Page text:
"It's all relative," says Dione Brandão, a schoolteacher, after a recent march along Avenida Atlântica, an oceanside promenade in Rio's Copacabana neighborhood. "What good is more consumer spending when security and education are worse?"

Approval ratings are plunging for President Dilma Rousseff, who until recently enjoyed some of the highest poll numbers of any elected leader worldwide. Since the protests began, her public-support rating has sunk 27 percentage points, settling at 30 percent of those surveyed by the pollster Datafolha

Middle-class Brazilians are expressing some of the same frustrations fueling unrest in Turkey, Egypt and elsewhere. The demands vary by country, but reflect a common struggle by the governments of many developing nations to meet rising expectations.


The very notion of middle class in Brazil is quite different from the standards of North America and Western Europe. No tree-lined suburbs and Volvos for the newly empowered masses here.

Instead, the term is used broadly to include almost anyone able to pay rent, put food on the table and perhaps pay a monthly installment on the refrigerator, microwave or television that Brazil's government often touts as a sign of their emergence. The so-called "Classe C," the bottom rung of Brazil's middle class, earns as little as 1730 reais a month, about $790, and, unlike the much-smaller upper middle class, relies largely on public transportation, health services and schools.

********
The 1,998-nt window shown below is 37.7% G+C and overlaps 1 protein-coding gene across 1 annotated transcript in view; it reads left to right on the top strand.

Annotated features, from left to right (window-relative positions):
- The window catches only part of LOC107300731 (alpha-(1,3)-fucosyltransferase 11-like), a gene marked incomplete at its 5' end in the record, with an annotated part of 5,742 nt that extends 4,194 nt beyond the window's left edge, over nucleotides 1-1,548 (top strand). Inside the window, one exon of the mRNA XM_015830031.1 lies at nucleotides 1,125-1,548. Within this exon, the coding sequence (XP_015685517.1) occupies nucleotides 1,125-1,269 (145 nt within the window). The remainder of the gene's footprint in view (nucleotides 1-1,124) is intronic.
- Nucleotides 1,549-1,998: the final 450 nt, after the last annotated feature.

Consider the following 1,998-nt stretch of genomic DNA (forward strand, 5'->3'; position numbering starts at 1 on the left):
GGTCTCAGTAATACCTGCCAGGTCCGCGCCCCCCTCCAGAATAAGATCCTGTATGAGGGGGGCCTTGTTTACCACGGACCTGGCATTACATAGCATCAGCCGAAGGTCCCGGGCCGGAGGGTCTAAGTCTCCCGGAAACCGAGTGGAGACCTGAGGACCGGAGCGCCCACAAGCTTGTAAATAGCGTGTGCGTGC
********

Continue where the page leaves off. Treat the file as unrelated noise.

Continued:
The problem is that Brazil, for all its recent success, invests far less in public services than any other major economy.

When democracy followed a two-decade military dictatorship, Brazil's 1988 constitution enshrined European-style pensions and other social benefits despite the limitations of Brazil's developing economy. "We adopted a model that transfers a lot of public wealth to individuals and leaves very little for public investment," says Samuel Pessoa, an economist at the Fundação Getulio Vargas, a business school and research institute.

So, even though it taxes the populace at levels similar to Switzerland, Canada and Australia, with a tax burden equal to about 34 percent of the economy, Brazil spends most of its resources on personnel costs and entitlements. Instead of improving roads, rail systems or schools, revenues go toward pensions, public-sector salaries and transfers to state and municipal governments, who use the funds for their own high expenditures of a similar sort. Less than 5 percent of the government's expenditures in 2012 went toward investments, according to a recent study by Credit Suisse.